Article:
The importance of having fencing for your backyard or patio is twofold: to keep your Chihuahua in your yard and to keep other dogs, large predatory critters, and even a would-be Chihuahua burglar out. As you might have guessed, the Chihuahua can be a challenging dog breed to keep fenced in.
Choosing the Right Fence
Six-foot privacy fences will work (in wood or plastic). If the slats are staggered to allow air to flow through them, make sure there's not such a wide gap that your Chi can wriggle through. A good guide to figuring out if a fence is escapable is by looking at your dog's head. If your Chihuahua might be able to squeeze his head through the gap, the rest of his body is likely to be able to follow.
When looking at chainlink fences and wrought iron, the same theory applies. If it might be possible for the Chi to get his head through any portion of the fence — whether the fence itself or a hinged gate — it's likely not to contain your Chi.
Why would someone want to steal my dog?
The answer is simple: money. Unaltered Chihuahuas — particularly females of breeding age — are common targets because they can be used as brood bitches. Since the Chihuahua is small, she is an easier dog to steal, too.
You can make any type of existing fencing work if you are willing to invest in a secondary fence. For example, you might consider putting up three- to four-foot high chicken-wire fencing against an existing chainlink or wrought iron fence to provide a safe area of containment for your Chi. For a wooden fence with staggered gaps that could become escape hatches, perhaps the addition of a wooden lattice secured to the bottom half of the fence might work.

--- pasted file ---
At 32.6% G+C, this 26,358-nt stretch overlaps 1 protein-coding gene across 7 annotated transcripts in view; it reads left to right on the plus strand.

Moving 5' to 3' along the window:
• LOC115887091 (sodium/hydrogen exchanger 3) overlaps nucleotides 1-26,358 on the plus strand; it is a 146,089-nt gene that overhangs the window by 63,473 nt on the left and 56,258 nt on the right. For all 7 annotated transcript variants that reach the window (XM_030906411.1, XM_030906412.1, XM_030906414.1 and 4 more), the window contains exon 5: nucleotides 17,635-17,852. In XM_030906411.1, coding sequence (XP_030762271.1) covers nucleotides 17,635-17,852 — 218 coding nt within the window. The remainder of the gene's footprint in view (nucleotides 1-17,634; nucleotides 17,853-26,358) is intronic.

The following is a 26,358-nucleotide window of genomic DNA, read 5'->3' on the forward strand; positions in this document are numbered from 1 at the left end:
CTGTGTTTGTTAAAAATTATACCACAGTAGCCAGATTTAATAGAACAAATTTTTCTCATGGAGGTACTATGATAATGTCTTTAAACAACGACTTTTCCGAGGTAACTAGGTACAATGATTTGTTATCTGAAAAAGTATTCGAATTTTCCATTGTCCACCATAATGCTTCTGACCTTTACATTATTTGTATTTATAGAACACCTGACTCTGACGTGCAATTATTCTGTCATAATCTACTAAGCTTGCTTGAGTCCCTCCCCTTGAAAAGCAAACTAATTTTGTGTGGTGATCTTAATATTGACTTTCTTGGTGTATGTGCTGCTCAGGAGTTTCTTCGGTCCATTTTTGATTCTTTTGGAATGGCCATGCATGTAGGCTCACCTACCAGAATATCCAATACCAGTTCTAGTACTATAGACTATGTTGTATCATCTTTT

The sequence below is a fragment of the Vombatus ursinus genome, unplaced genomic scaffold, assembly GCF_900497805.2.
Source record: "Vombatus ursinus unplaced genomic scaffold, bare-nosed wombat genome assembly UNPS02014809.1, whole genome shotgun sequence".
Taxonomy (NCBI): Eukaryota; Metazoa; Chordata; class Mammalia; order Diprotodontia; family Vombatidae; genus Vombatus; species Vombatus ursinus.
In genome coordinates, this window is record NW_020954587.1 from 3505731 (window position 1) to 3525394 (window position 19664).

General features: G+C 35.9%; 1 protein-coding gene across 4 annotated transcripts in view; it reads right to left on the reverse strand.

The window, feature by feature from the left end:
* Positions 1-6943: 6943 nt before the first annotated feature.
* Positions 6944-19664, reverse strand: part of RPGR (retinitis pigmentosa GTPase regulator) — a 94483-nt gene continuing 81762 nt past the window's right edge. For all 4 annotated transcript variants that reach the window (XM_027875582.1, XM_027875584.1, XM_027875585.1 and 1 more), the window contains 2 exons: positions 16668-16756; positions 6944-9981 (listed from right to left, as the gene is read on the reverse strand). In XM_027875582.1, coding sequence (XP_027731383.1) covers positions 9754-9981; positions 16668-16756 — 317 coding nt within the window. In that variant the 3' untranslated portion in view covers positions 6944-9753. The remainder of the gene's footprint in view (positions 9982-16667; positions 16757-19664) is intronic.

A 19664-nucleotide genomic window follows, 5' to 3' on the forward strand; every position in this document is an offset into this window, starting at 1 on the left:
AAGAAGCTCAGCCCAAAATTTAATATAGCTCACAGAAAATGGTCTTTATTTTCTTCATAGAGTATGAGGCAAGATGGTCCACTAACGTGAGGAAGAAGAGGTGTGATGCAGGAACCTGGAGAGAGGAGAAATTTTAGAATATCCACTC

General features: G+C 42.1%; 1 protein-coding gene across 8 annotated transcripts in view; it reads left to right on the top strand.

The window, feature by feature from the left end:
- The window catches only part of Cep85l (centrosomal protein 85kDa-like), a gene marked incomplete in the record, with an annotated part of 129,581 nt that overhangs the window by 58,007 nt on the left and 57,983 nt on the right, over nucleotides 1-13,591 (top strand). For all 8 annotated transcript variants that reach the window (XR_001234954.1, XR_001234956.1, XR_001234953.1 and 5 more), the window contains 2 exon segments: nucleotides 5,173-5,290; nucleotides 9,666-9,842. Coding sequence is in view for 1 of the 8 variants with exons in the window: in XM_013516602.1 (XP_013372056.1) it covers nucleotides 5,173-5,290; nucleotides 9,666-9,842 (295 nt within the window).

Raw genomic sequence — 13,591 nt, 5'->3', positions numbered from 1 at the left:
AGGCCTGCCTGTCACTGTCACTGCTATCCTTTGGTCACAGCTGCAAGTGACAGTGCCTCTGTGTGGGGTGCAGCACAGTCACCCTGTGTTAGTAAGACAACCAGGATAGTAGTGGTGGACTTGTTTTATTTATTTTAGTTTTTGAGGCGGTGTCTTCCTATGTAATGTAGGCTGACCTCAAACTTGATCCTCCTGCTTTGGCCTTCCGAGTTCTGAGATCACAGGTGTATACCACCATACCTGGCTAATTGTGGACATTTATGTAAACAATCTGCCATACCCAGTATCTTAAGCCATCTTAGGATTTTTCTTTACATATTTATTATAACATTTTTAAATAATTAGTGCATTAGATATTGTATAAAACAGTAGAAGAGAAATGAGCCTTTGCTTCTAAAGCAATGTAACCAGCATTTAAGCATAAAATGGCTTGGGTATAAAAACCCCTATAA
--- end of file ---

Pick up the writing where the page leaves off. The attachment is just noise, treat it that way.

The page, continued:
In addition to making sure that your fence doesn't have any gaps in it that might allow your Chi to escape, take a close look at the fence's condition. Protruding nails need to be removed or hammered back in. Sharp, exposed wires on a chainlink fence should be twisted in the opposite direction or removed.
Of course, if your yard is too big to fence, a fence is out of your budget, or you can't fence your yard because of subdivision or condominium rules, you might consider making an enclosed area just for your Chihuahua. If you have a deck outside your back door, you could put a low fence here with a gate for your dog. You can also set up a puppy playpen in a shady spot in your yard for playtime — as long as you're able to watch your Chi.
There's a solution to virtually every fencing quandary. You just need to remember that Chihuahuas can be quite deft at squeezing through small places, digging under things, and jumping over low barriers. With a little foresight and some creative thinking, you can make your backyard a safe environment for your new dog.